Science & Education

, Volume 16, Issue 3, pp 313–334

Building a Foundation for the Use of Historical Narratives

  • Don Metz
  • Stephen Klassen
  • Barbara McMillan
  • Michael Clough
  • Joanne Olson
Article

DOI: 10.1007/s11191-006-9024-z

Cite this article as:
Metz, D., Klassen, S., McMillan, B. et al. Sci Educ (2007) 16: 313. doi:10.1007/s11191-006-9024-z

Abstract.

Many educators today advocate the use of historical narratives as one of a number of possible contexts for teaching science. However, several pedagogical and epistemological issues arise when implementing narratives in the classroom. In this paper, we are interested in expanding our view of narrative, specific to integrating the history of science and science teaching, and we extend our argument beyond simple anecdotal references to recognise the benefits of the historical narrative in a variety of ways. At the same time, we address pedagogical concerns by broadening perceptions of the manner and contexts in which narratives can be developed so as to include imaginative and manipulative elements that provide interactive experiences for students that are more conducive to implementation by science teachers. Several practical examples are presented as illustrations of historical narratives with imaginative and manipulative elements that by design facilitate a more meaningful implementation in the science classroom.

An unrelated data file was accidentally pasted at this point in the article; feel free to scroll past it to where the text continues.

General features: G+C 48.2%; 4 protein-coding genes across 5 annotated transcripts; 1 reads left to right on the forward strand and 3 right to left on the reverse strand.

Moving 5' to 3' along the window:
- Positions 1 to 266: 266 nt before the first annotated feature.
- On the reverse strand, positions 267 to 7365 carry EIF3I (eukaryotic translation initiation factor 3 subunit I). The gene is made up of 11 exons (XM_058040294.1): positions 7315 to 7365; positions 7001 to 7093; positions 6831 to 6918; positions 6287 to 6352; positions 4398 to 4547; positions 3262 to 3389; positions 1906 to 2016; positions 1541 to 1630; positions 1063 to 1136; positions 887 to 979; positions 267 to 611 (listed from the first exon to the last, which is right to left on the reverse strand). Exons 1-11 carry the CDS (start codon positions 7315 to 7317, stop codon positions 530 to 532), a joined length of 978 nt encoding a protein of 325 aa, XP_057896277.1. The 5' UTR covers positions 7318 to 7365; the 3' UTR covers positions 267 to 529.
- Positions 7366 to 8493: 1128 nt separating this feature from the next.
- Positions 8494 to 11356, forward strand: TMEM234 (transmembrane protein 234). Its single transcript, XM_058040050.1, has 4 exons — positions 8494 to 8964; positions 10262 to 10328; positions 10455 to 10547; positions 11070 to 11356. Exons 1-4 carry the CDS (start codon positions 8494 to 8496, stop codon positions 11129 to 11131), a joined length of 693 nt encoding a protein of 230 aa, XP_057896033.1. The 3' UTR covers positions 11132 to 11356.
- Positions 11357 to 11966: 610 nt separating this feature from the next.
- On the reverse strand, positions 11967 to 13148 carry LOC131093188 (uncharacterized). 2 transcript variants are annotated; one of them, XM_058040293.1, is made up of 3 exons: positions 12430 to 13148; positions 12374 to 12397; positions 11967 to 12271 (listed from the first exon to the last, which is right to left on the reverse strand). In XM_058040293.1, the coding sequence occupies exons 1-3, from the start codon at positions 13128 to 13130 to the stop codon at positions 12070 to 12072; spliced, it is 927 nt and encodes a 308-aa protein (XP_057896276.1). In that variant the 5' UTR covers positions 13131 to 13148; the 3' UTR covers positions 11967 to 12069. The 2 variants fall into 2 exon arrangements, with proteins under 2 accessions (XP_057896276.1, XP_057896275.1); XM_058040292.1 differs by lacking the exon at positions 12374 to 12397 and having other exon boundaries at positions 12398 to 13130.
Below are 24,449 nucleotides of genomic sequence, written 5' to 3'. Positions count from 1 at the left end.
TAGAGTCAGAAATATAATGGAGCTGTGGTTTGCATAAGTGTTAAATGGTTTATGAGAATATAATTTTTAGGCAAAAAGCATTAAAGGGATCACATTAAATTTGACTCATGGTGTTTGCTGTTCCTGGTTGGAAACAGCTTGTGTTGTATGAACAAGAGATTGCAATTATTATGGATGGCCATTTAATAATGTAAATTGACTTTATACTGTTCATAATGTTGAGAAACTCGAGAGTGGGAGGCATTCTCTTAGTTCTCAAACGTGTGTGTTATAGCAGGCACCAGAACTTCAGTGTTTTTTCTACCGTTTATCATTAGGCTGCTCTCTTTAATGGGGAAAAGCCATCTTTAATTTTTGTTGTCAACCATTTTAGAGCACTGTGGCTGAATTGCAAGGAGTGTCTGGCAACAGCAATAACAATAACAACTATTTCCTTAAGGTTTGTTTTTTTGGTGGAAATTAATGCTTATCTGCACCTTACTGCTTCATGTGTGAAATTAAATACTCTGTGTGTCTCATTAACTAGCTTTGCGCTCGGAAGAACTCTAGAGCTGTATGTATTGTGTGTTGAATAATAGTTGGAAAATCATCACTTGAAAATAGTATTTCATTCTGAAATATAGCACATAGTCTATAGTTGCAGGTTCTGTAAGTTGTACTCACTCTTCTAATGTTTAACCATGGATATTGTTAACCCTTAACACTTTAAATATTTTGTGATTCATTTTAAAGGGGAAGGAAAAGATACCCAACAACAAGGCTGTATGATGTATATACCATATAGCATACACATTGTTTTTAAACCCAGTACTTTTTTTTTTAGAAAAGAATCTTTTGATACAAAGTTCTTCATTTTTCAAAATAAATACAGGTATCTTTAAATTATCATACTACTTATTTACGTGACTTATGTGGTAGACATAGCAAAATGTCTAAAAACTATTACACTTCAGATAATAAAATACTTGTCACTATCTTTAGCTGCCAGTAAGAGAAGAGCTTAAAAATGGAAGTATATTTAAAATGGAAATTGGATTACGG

Keywords

narrativeshistory of sciencescience educationstory

Copyright information

© Springer Science+Business Media, Inc. 2006

Authors and Affiliations

  • Don Metz
    • 1
  • Stephen Klassen
    • 2
  • Barbara McMillan
    • 3
  • Michael Clough
    • 4
  • Joanne Olson
    • 4
  1. 1.Faculty of EducationUniversity of WinnipegWinnipegCanada
  2. 2.Physics DepartmentUniversity of WinnipegWinnipegCanada
  3. 3.Faculty of EducationUniversity of ManitobaWinnipegCanada
  4. 4.Department of Curriculum and LearningIowa State UniversityAmesUSA